BERLIN - Chancellor Angela Merkel has reaffirmed her target to bring one million electric cars onto German roads by the end of the decade, despite weak interest from consumers.

Merkel's government is hosting a two-day industry summit in Berlin to promote the fledgling technology, after fewer than 3,000 electric cars were sold in Germany last year out of a total market that exceeded 3 million.

The German auto industry plans to invest roughly 12 billion euros ($15.52 billion) in alternative powertrains, including battery-powered electric cars, in the next three to four years, according to industry association VDA.

“Driving electrically is no vision anymore, it's a reality. Thousands of cars are already on our roads and by the end of the next year, German carmakers will have at least 16 electric series production cars on sale,” said VDA President Matthias Wissmann.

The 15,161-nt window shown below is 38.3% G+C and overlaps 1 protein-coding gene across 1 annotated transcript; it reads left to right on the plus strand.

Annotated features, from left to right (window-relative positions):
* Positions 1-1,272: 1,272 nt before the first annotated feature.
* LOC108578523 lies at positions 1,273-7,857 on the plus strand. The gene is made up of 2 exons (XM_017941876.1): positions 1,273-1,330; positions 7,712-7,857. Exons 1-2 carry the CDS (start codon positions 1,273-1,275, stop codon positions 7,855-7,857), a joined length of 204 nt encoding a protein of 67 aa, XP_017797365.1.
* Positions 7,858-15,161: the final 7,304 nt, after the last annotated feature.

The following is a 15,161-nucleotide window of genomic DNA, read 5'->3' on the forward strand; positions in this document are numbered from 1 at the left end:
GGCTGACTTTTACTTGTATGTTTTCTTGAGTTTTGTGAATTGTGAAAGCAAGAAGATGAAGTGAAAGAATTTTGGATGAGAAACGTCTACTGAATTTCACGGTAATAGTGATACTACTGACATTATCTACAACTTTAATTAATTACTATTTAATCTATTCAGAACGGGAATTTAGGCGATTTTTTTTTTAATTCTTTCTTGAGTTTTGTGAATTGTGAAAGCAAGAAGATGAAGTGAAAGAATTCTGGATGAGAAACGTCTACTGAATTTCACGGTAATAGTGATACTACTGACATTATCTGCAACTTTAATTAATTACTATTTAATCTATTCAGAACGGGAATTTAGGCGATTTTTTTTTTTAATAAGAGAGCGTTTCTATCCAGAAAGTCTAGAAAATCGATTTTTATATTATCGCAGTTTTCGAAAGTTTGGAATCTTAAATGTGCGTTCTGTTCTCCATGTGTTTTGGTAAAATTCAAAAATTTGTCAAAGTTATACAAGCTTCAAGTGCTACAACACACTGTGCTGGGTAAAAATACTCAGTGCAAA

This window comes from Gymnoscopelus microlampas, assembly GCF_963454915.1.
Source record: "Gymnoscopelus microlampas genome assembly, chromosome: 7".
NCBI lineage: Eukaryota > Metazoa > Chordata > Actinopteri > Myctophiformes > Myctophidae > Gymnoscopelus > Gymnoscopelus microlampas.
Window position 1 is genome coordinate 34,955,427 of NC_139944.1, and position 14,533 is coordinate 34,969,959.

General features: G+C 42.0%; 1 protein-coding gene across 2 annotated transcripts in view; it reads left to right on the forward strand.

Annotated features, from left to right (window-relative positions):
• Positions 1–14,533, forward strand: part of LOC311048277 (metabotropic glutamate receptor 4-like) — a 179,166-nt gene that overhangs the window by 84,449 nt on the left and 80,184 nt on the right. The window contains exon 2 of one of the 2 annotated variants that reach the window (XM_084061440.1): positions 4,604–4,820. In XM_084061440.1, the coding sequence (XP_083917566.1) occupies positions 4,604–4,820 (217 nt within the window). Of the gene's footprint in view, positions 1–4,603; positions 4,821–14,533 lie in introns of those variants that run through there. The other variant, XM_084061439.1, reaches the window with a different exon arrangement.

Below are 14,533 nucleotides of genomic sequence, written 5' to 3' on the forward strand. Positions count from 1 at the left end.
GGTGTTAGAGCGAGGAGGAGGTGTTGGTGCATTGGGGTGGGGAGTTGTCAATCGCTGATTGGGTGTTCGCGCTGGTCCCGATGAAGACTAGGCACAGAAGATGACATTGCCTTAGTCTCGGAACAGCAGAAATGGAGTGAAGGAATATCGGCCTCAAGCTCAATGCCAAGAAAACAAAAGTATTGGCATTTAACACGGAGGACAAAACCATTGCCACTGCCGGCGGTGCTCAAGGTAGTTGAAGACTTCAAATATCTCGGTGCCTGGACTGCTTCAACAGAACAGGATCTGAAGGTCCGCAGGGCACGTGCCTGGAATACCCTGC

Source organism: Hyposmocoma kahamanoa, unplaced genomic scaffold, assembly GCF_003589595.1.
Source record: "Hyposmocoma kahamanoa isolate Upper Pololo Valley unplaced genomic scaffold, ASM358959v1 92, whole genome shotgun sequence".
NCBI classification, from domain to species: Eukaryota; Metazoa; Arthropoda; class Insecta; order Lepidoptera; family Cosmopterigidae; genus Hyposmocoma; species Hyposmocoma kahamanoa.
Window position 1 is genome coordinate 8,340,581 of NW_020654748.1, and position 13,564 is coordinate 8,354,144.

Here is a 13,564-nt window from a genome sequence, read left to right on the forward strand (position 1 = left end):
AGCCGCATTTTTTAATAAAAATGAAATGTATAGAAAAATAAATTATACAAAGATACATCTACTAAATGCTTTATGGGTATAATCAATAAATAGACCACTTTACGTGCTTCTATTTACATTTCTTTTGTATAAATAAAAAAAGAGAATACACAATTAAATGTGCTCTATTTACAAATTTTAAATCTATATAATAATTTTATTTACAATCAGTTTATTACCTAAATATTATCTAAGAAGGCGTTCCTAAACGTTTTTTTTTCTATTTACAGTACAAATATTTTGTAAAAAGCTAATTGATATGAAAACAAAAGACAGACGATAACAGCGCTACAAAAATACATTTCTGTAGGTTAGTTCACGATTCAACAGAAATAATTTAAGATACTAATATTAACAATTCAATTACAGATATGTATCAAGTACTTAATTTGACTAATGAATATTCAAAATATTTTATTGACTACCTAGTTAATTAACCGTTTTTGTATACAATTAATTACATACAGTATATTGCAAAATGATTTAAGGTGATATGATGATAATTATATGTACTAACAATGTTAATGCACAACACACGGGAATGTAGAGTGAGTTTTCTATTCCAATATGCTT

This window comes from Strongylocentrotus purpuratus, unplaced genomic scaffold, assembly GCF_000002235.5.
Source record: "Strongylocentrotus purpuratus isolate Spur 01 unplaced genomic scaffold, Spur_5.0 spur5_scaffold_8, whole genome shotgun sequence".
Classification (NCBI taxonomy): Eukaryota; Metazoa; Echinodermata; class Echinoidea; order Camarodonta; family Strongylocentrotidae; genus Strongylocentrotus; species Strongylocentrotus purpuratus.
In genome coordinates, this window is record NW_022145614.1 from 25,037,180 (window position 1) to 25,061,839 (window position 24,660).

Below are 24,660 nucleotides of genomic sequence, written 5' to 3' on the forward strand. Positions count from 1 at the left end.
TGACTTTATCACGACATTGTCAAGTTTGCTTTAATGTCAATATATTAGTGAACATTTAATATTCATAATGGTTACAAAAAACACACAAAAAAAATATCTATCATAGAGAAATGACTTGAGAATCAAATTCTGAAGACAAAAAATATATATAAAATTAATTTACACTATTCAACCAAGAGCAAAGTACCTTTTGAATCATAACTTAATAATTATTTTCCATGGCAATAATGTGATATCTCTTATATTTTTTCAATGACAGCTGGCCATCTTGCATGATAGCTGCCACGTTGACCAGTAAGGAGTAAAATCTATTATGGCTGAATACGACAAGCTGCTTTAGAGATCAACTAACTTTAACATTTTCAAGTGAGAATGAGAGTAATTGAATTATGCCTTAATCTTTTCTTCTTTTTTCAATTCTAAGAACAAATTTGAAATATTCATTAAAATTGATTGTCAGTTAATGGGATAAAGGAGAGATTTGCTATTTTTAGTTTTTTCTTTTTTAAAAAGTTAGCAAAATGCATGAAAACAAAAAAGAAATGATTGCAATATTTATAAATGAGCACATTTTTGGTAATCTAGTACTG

Merkel affirmed her target in a statement, stressing the importance of cross-border cooperation.

Once hyped as a technology that would revolutionise the auto industry and eventually crowd out conventional petrol-fuelled cars, sales have barely taken off due to high costs and range limitations. According to a survey of roughly 1,000 German drivers by the country's motoring club ADAC, Germans are much more skeptical about the technology than two years ago and less willing to accept inconveniences like long charging times.

ADAC said on Monday that nearly half of all German car owners are unwilling to pay extra for an electric car for their next purchase.

The low interest in Germany is nothing unique.

On Sunday, electric car company Better Place, which had partnered with French carmaker Renault and set up a battery charging network in Israel and Denmark, filed a motion in an Israeli court to liquidate. Renault said on Monday that the move did not call into question its own electric vehicle strategy, one of the most aggressive.

Upstart US electric car maker Tesla has bucked the trend, reporting its first-ever quarterly profit this month and paying off its U.S. government loans nine years earlier than required.

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